X

Thank you for sharing!

Your article was successfully shared with the contacts you provided.
Joe Harness is a big-city lawyer who serves the residents of the boonies from the middle of the Dallas-Fort Worth Metroplex. As general counsel of Walco International Inc., a Grapevine, Texas, company that distributes animal health care products to rural areas, he helps ensure that pigs get fed and cattle take their medication, no matter how far from town they live. A job geared toward farm animals might seem like a stretch for an attorney who grew up in the Dallas area knowing little about agriculture and livestock, but it’s a perfect fit for Harness, who relishes being the top lawyer at a corporation. When he received his J.D. in December 1995 from Texas Tech School of Law in Lubbock, Harness looked for a way to put his economics degree and his legal knowledge to work. He did what he describes as odds and ends, including work with a personal-injury attorney and later with a real estate lawyer, while he searched for the right job for him in the legal field. He decided that a position combining the legal and business worlds would suit him and soon found his niche with in-house work. He started applying at corporations, and in 1997, a little more than a year after graduating, Harness landed a job as assistant general counsel at Jani-King, a commercial cleaning franchise company in Dallas. A year later, he moved to Walco, where, at age 31, he’s already moved up to the top legal slot. “I was in the right place at the right time,” Harness says. Walco, founded in 1954 in California, provides health products and services for horses, cattle, poultry and swine, among other animals. It makes $400 million in sales annually. Through third-party vendors, the company distributes products such as feed additives; pharmaceuticals; syringes; identification items, including ear tags and microchips; equipment to apply and read the IDs; stock prods; and bug sprays. In addition, the company offers software programs to calculate the correct amount of additives for an animal and some programs to keep track of the medicine it takes. Most of the products are geared to farm animals, but friend animals — aka pets — could become a bigger part of the business as Walco expands its division of veterinarian products for pets. The company employs about 850 workers, about 10 percent at the Grapevine headquarters, where it moved five years ago. The rest of the employees work at 53 distribution centers located around the country in places designated extreme rural areas by the U.S. Postal Service. A year after he was hired in 1998, the executive in charge of the company’s legal, regulatory, human resources and business development functions departed. Harness was promoted to GC and took the reins of the legal and regulatory part of the job. He also serves as Walco’s secretary. Jim Robison, Walco CEO and president, says he picked Harness for the job because of his skill in corporate legal matters. “He had done a lot of work in the contracts area,” Robison says. “We felt he was a good fit.” In addition, he says, Harness is a valued member of the management team, helping with human resources matters and advising on business deals. “He really is a true counselor to all the managers,” Robison says. Mark Gray, Walco vice president of operations, says he frequently consults with Harness, discussing matters such as regulatory requirements connected to pharmaceutical sales, leases for the distribution centers and purchasing of trucks and other equipment. “We’re working with Joe every day,” he says. “Joe keeps us in line.” Harness says taking part on the business side makes him better on the legal side. “I have to be involved in the big picture,” he says. “Otherwise, my contractual reviews would be meaningless.” PRACTICAL APPROACH Harness runs a one-man legal department and works out of the Grapevine office. Walco is just a few minutes from DFW Airport but boasts a small-town, rural feel, the perfect location for a company whose clients are mainly ranchers. He arrives at about 8 o’clock each morning after a short commute from Keller, where he lives with his wife, two daughters, a dog and a cat. There’s no average day for him as he tackles questions and projects as they arise. “I come to work with a set of priorities, but that quickly gets thrown out the window,” he says. Harness spends much of his time reviewing contracts with the approximately 500 vendors that provide products for animals (some of them giants such as Pfizer Inc.) and the leasing agreements for distribution centers, which are vital links for a company that must be able to get its products to ranchers in isolated areas. As secretary, Harness handles general corporate work, including researching antitrust and other legal issues for management. He assists the human resources department and fulfills corporate regulatory requirements. He makes sure that Walco complies with all the rules to be licensed as a drug wholesaler in states where it operates. And he steers litigation involving the company and manages outside counsel. The lion’s share of litigation stems from human resource types of disputes, such as age discrimination claims, Harness says. Occasionally, the company is pulled into product liability claims in its capacity as a distributor or gets into commercial litigation because of a contract dispute, he says. For outside help, Harness turns to Ropes & Gray in Boston; McGuireWoods in Richmond, Va.; and the Dallas office of Andrews & Kurth, where partner Robert Weathersby and associate Linda Stahl often handle Walco work. The outside lawyers cite Harness’ business savvy, legal skill and friendly manner. “I think he’s a good people person,” John W. Burke III, a partner in McGuireWoods who does intellectual property litigation for Walco, says. “I’ve seen him work with lawyers, I’ve seen him with farmers out in the field, I’ve seen him work with people in the office. On top of that, he’s a good attorney.” Harness also has a practical approach to doing business and works with his outside lawyers to keep legal costs down, Burke says. Weathersby says that Harness’ business expertise makes him perfect for the job. “He’s a litigator with business acumen,” says Weathersby, who does commercial litigation for Walco. “That’s so much better than the other way around. If you’re trained as a business lawyer, it’s harder to understand why things happen. He was trained as a litigator, but he has a great business head on his shoulders. That’s why I think Joe is head and shoulders above a lot of others.” Harness also has a talent for managing people, Weathersby adds. “A general counsel to me can either be too hands-on and kind of get in the way or nonexistent,” he says. “Joe walks the fine line. He’s involved, he makes decisions, and he’s smart.”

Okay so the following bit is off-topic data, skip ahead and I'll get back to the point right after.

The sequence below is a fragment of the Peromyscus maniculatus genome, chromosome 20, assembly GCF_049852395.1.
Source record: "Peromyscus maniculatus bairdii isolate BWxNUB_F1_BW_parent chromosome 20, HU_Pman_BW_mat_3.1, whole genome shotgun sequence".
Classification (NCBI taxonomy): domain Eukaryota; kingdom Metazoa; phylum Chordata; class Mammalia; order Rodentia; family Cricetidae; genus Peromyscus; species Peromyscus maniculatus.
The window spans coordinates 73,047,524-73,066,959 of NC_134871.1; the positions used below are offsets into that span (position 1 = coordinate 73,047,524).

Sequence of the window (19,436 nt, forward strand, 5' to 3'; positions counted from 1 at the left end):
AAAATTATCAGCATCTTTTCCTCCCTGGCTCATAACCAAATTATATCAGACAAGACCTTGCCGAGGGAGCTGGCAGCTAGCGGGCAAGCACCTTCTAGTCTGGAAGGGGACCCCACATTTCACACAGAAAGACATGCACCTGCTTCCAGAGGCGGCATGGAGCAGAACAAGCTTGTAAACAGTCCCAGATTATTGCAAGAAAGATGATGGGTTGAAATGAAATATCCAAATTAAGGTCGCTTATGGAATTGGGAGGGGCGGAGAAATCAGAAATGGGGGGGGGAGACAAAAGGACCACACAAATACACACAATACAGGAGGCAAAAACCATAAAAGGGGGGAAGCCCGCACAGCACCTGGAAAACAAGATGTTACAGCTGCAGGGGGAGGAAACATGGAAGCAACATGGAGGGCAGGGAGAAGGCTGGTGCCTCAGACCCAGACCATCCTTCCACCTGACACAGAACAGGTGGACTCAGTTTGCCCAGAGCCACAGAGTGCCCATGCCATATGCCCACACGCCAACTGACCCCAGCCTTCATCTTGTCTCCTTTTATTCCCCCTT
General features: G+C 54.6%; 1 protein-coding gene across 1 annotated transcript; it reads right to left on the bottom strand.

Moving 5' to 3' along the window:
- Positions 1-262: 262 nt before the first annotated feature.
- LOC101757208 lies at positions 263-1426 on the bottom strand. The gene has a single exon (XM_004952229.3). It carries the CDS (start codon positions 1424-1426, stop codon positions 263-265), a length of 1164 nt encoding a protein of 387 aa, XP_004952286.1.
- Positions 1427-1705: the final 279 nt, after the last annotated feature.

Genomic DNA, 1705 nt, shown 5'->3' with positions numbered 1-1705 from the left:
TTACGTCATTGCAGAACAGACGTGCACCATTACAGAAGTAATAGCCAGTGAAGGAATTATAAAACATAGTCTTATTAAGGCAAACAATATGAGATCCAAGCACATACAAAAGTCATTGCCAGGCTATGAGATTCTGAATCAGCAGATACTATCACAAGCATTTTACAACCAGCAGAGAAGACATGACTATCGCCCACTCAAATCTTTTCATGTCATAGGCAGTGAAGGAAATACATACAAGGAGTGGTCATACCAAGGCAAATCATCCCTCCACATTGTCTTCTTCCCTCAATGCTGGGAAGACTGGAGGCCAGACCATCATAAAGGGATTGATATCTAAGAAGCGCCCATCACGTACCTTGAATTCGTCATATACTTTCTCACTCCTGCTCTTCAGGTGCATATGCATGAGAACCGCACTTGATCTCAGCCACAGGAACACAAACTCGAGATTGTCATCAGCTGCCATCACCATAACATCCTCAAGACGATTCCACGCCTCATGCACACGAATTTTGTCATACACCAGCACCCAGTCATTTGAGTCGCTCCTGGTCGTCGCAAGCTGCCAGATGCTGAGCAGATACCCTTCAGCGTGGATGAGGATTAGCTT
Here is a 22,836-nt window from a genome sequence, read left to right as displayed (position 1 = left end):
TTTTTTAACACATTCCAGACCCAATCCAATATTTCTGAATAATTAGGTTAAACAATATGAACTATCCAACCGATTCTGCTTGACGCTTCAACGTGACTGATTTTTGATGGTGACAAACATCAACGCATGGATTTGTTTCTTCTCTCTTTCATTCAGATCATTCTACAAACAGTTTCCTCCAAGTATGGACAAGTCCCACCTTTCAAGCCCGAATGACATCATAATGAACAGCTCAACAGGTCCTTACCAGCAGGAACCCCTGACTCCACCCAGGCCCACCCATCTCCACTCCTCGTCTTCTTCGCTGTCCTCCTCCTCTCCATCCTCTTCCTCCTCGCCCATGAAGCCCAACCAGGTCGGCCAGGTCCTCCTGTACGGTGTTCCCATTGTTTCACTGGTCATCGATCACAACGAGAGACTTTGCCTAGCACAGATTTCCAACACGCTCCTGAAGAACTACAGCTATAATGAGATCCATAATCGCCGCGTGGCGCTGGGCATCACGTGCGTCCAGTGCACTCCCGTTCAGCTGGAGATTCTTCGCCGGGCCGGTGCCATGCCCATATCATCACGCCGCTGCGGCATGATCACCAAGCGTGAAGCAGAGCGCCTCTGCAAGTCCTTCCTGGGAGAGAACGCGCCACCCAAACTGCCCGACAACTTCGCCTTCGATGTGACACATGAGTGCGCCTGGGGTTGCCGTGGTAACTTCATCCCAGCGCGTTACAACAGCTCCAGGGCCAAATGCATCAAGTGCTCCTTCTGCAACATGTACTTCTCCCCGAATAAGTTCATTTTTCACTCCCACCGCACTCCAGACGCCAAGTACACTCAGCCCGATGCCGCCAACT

Want to continue reading?
Become a Free ALM Digital Reader.

Benefits of a Digital Membership:

  • Free access to 1 article* every 30 days
  • Access to the entire ALM network of websites
  • Unlimited access to the ALM suite of newsletters
  • Build custom alerts on any search topic of your choosing
  • Search by a wide range of topics

*May exclude premium content
Already have an account?

 
 

ALM Legal Publication Newsletters

Sign Up Today and Never Miss Another Story.

As part of your digital membership, you can sign up for an unlimited number of a wide range of complimentary newsletters. Visit your My Account page to make your selections. Get the timely legal news and critical analysis you cannot afford to miss. Tailored just for you. In your inbox. Every day.

Copyright © 2021 ALM Media Properties, LLC. All Rights Reserved.